# Compare Excel Worksheet Values and Formulas

If Excel sheets are set up identically, you can create 3-D formulas, to sum a specific range, in a group of sheets. (You can use other functions in a 3-D formula too, such as Average, Count, Min or Max.)

For example, this workbook has sheets for the East, Central and West regions, and all three sheets are set up the same.

On a summary sheet, I can use a 3-D formula to add up all the region totals, because each total is in the same cell on its sheet – B8

=SUM(East:West!B8)

### A Disturbance in the Force

This formula works nicely, until some someone changes the structure on one of the sheets. Maybe a co-worker accidentally inserts a blank row on the Central region sheet. Things like that can easily happen!

Then, things go horribly wrong in the 3-D formula. In the screen shot below, the total in the summary sheet has dropped by almost 20, even though none of the numbers in the workbook have changed.

### Compare Values on Different Sheets

If you have a workbook in which the calculations depend on sheets being set up identically, you can set up a comparison grid for a few key cells, to confirm that the structures have not changed. We’ll check the product name cells on each region sheet, by using the INDIRECT function. It creates a reference to a range, based on a text string.

This suggestion came from Rudy from Minneapolis, who sent me a sample file to show how it works. Thanks Rudy!

To get the full details, and a sample file, you can go to the Compare Cells page on my website. I’ll just give a quick overview here.

### Create a Grid

To create a comparison grid that checks the product name cells on each region sheet:

• Type sheet names in column B and type cell addresses in row 4.
• In cell C5, type the following formula, which will create a reference to cell A4 on the East sheet:
• =INDIRECT(“‘” & \$B5 & “‘!” & C\$4)
• Press Enter, and the value from the referenced cell appears in cell C5

Then, copy the formula across and down, to fill the grid. If the cell values are the same on each sheet, you can be confident that the structures have not changed.

But, if there are differences, you can check the sheets, and fix them. In the screen shot below, there was a blank row inserted in the Central sheet, so that row needs to be deleted.

### Compare Formulas on Different Sheets

If you’re using Excel 2013 or later, you can set up a similar grid, to compare formulas on different sheet. This grid uses the FORMULATEXT function, which was added in Excel 2013. It shows the formula in a referenced cell. We’ll check the total quantity cell (B8) on each region sheet, and the cell above that (B7).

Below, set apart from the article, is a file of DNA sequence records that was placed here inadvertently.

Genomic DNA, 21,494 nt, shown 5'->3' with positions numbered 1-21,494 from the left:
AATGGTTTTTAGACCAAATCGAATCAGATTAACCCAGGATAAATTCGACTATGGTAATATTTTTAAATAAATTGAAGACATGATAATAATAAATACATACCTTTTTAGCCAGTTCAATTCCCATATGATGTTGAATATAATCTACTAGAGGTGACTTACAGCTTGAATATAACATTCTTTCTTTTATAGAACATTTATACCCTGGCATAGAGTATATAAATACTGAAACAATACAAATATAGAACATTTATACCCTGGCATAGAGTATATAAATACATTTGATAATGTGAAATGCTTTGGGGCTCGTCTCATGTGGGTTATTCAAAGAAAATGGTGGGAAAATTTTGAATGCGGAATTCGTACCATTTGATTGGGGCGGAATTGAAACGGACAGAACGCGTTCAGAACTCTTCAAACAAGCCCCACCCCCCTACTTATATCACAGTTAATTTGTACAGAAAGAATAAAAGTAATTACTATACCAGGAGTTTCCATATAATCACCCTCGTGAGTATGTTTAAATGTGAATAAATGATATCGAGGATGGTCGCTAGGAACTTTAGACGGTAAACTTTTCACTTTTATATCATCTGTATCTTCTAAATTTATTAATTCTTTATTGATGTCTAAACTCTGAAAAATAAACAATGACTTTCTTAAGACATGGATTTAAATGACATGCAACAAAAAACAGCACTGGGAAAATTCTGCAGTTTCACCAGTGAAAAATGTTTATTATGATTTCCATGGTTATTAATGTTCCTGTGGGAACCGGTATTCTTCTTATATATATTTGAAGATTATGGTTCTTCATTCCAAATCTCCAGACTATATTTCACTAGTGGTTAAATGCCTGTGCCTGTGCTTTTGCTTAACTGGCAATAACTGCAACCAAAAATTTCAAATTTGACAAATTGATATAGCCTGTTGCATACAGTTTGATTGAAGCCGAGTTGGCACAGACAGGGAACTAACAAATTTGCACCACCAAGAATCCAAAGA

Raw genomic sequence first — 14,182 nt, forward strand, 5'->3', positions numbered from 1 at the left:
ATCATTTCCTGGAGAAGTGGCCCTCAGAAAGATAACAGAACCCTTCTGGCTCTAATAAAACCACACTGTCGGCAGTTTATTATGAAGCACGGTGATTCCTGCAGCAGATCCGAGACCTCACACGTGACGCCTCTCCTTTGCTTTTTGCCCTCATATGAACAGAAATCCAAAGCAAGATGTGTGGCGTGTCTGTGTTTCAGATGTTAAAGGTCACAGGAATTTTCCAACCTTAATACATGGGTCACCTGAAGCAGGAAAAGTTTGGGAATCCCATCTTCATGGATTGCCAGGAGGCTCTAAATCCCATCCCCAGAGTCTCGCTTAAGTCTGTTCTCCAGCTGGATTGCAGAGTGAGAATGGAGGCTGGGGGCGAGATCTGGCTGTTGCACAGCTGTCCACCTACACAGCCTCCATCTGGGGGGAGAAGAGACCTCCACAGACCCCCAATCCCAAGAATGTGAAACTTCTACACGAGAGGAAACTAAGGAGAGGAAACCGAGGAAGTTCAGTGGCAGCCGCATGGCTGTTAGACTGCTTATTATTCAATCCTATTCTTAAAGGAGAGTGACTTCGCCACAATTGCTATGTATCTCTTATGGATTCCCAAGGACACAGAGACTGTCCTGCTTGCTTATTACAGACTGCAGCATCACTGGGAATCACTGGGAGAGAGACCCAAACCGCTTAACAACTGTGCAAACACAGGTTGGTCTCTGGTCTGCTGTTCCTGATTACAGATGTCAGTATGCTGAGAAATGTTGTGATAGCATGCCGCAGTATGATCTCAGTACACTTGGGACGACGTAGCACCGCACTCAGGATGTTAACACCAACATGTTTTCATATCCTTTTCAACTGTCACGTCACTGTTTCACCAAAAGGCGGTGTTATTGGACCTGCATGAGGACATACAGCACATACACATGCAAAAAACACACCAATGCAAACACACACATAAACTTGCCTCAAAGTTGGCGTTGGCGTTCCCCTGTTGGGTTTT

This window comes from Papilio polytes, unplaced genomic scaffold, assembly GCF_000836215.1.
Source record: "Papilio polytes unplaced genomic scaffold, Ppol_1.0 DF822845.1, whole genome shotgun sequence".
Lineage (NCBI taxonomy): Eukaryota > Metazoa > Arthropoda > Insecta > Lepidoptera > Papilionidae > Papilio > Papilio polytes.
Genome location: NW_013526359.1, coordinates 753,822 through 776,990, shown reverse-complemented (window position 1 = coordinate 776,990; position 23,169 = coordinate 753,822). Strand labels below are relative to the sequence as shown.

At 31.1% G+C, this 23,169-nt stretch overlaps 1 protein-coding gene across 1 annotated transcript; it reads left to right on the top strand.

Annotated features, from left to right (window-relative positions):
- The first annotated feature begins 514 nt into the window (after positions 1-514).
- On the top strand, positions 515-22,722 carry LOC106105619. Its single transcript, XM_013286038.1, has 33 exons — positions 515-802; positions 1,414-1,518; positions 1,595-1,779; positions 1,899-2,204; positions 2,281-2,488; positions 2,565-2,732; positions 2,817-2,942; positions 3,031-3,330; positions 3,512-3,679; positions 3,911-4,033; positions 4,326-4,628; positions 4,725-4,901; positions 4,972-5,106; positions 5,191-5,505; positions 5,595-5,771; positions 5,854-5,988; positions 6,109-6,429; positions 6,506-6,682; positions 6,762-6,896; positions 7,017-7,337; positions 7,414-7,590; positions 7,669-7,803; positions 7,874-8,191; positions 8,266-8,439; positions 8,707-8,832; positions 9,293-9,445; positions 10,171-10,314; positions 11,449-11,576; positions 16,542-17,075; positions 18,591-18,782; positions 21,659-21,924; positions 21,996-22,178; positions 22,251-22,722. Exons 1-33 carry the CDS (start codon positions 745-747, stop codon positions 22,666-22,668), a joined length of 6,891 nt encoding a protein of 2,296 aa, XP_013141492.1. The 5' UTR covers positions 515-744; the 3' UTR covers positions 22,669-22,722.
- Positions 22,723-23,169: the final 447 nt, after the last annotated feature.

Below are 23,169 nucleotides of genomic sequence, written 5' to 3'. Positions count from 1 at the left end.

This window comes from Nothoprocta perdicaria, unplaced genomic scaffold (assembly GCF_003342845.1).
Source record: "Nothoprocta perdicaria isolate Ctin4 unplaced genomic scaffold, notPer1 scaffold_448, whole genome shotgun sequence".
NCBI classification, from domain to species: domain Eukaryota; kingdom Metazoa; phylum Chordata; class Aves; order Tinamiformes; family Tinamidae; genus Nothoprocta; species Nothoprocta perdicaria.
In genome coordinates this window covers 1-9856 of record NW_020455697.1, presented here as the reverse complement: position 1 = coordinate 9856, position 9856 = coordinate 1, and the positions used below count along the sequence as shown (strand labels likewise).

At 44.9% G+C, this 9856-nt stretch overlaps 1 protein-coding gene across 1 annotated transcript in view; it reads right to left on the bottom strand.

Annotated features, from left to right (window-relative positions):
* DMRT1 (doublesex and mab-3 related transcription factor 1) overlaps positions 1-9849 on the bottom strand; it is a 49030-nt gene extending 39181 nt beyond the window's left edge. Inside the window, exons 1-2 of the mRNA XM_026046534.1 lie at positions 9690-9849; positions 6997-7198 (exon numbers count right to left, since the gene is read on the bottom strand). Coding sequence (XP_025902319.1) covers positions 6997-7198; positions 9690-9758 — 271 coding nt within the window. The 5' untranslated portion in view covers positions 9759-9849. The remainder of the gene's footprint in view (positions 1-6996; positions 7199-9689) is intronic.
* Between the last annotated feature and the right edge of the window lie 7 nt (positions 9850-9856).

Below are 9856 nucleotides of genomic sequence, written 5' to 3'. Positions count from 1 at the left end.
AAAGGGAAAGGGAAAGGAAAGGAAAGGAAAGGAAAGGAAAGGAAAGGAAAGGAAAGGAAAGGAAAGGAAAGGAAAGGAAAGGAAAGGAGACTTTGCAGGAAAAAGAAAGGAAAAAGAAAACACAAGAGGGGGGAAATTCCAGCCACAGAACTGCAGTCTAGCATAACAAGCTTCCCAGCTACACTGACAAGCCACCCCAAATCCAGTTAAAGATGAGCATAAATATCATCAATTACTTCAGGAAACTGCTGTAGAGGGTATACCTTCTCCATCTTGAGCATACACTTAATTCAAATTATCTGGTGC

To create the comparison grid:

• Copy the Values comparison grid, and change the cell addresses in row 4
• Delete any columns that you don’t need (I deleted 2 columns)
• In cell C5, modify the formula, to include the FORMULATEXT function:
• =FORMULATEXT( INDIRECT(“‘” & \$B5 & “‘!” & C\$4) )
• Press Enter, and the formula from the referenced cell appears in cell C5

You’ll see an #N/A error if the referenced cell does not contain a formula.

### Hide the Errors

To hide errors, if the referenced cell doesn’t contain a formula, you can add the IFERROR function. I’ve set it to show two hyphens in the cell, if there is an error, and you could use another value, such as an empty string – “”.

• In cell C5, modify the formula, to include the IFERROR function:
• =IFERROR( FORMULATEXT(INDIRECT(“‘” & \$B5 & “‘!” & C\$4)) ,”“)
• Press Enter, and the formula from the referenced cell appears in cell C5, or two hyphens appear, if the cell doesn’t have a formula.

Copy the completed formula to the remaining cells. If the structures are identical, the formulas on all sheets should be the same. If there is a difference, go to the problem sheet and fix it.

### Use in Moderation

This technique is a handy way to compare values and formulas on multiple sheets, but try to keep it to a small grid. If you set it up to compare hundreds of cells and sheets, your workbook calculation could grind to a halt!

Both the INDIRECT and FORMULATEXT functions are volatile, so they’ll put a heavy load on your file, if you use them in too many places. Read more about volatile Excel functions on Charles Williams’ website. I wasn’t sure about the FORMULATEXT function, but tested it the Volatile Functions file that you can download from that page.